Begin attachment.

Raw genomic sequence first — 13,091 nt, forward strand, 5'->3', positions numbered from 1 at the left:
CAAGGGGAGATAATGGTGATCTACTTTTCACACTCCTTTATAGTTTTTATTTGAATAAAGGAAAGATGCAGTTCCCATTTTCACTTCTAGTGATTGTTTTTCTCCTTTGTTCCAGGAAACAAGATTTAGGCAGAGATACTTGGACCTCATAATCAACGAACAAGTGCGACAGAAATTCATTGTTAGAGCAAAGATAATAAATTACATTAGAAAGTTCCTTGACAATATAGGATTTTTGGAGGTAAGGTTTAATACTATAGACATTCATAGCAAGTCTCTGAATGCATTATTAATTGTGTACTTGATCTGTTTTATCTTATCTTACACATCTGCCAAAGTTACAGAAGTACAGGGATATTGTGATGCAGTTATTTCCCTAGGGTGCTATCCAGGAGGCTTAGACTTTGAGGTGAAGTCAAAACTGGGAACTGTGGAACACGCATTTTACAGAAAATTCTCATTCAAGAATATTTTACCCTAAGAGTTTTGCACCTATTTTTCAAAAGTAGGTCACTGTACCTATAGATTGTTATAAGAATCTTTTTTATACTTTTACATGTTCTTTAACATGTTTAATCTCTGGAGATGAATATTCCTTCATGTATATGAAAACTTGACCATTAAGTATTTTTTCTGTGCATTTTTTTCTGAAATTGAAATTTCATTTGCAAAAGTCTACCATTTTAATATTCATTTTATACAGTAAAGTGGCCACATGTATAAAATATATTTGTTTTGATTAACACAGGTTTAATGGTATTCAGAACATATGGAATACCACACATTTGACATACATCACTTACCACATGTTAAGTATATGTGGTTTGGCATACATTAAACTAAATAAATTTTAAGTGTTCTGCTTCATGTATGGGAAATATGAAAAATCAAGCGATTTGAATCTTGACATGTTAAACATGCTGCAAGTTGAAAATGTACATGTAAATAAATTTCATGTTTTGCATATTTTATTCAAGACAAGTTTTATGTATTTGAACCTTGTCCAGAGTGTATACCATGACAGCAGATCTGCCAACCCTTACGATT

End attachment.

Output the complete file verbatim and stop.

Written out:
Raw genomic sequence first — 13,091 nt, forward strand, 5'->3', positions numbered from 1 at the left:
CAAGGGGAGATAATGGTGATCTACTTTTCACACTCCTTTATAGTTTTTATTTGAATAAAGGAAAGATGCAGTTCCCATTTTCACTTCTAGTGATTGTTTTTCTCCTTTGTTCCAGGAAACAAGATTTAGGCAGAGATACTTGGACCTCATAATCAACGAACAAGTGCGACAGAAATTCATTGTTAGAGCAAAGATAATAAATTACATTAGAAAGTTCCTTGACAATATAGGATTTTTGGAGGTAAGGTTTAATACTATAGACATTCATAGCAAGTCTCTGAATGCATTATTAATTGTGTACTTGATCTGTTTTATCTTATCTTACACATCTGCCAAAGTTACAGAAGTACAGGGATATTGTGATGCAGTTATTTCCCTAGGGTGCTATCCAGGAGGCTTAGACTTTGAGGTGAAGTCAAAACTGGGAACTGTGGAACACGCATTTTACAGAAAATTCTCATTCAAGAATATTTTACCCTAAGAGTTTTGCACCTATTTTTCAAAAGTAGGTCACTGTACCTATAGATTGTTATAAGAATCTTTTTTATACTTTTACATGTTCTTTAACATGTTTAATCTCTGGAGATGAATATTCCTTCATGTATATGAAAACTTGACCATTAAGTATTTTTTCTGTGCATTTTTTTCTGAAATTGAAATTTCATTTGCAAAAGTCTACCATTTTAATATTCATTTTATACAGTAAAGTGGCCACATGTATAAAATATATTTGTTTTGATTAACACAGGTTTAATGGTATTCAGAACATATGGAATACCACACATTTGACATACATCACTTACCACATGTTAAGTATATGTGGTTTGGCATACATTAAACTAAATAAATTTTAAGTGTTCTGCTTCATGTATGGGAAATATGAAAAATCAAGCGATTTGAATCTTGACATGTTAAACATGCTGCAAGTTGAAAATGTACATGTAAATAAATTTCATGTTTTGCATATTTTATTCAAGACAAGTTTTATGTATTTGAACCTTGTCCAGAGTGTATACCATGACAGCAGATCTGCCAACCCTTACGATT